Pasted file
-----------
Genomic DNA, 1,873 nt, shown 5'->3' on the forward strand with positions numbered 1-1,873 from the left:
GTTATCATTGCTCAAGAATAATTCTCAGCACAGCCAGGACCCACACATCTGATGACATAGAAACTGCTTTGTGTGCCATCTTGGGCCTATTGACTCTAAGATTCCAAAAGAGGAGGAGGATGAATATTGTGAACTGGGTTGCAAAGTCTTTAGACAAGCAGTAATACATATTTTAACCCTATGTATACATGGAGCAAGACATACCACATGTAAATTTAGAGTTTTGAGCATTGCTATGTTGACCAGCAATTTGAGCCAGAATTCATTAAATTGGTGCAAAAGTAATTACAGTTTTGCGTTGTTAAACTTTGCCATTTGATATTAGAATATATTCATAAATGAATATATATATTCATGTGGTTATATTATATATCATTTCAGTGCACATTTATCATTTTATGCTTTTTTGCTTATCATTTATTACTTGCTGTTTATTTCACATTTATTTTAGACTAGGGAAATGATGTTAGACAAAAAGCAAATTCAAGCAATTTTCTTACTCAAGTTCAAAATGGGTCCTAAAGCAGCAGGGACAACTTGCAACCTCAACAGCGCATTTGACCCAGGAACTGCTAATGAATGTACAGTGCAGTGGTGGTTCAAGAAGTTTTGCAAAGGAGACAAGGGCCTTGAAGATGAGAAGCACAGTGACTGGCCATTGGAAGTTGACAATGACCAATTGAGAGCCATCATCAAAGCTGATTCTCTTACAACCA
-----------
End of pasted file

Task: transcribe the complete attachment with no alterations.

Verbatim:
Genomic DNA, 1,873 nt, shown 5'->3' on the forward strand with positions numbered 1-1,873 from the left:
GTTATCATTGCTCAAGAATAATTCTCAGCACAGCCAGGACCCACACATCTGATGACATAGAAACTGCTTTGTGTGCCATCTTGGGCCTATTGACTCTAAGATTCCAAAAGAGGAGGAGGATGAATATTGTGAACTGGGTTGCAAAGTCTTTAGACAAGCAGTAATACATATTTTAACCCTATGTATACATGGAGCAAGACATACCACATGTAAATTTAGAGTTTTGAGCATTGCTATGTTGACCAGCAATTTGAGCCAGAATTCATTAAATTGGTGCAAAAGTAATTACAGTTTTGCGTTGTTAAACTTTGCCATTTGATATTAGAATATATTCATAAATGAATATATATATTCATGTGGTTATATTATATATCATTTCAGTGCACATTTATCATTTTATGCTTTTTTGCTTATCATTTATTACTTGCTGTTTATTTCACATTTATTTTAGACTAGGGAAATGATGTTAGACAAAAAGCAAATTCAAGCAATTTTCTTACTCAAGTTCAAAATGGGTCCTAAAGCAGCAGGGACAACTTGCAACCTCAACAGCGCATTTGACCCAGGAACTGCTAATGAATGTACAGTGCAGTGGTGGTTCAAGAAGTTTTGCAAAGGAGACAAGGGCCTTGAAGATGAGAAGCACAGTGACTGGCCATTGGAAGTTGACAATGACCAATTGAGAGCCATCATCAAAGCTGATTCTCTTACAACCA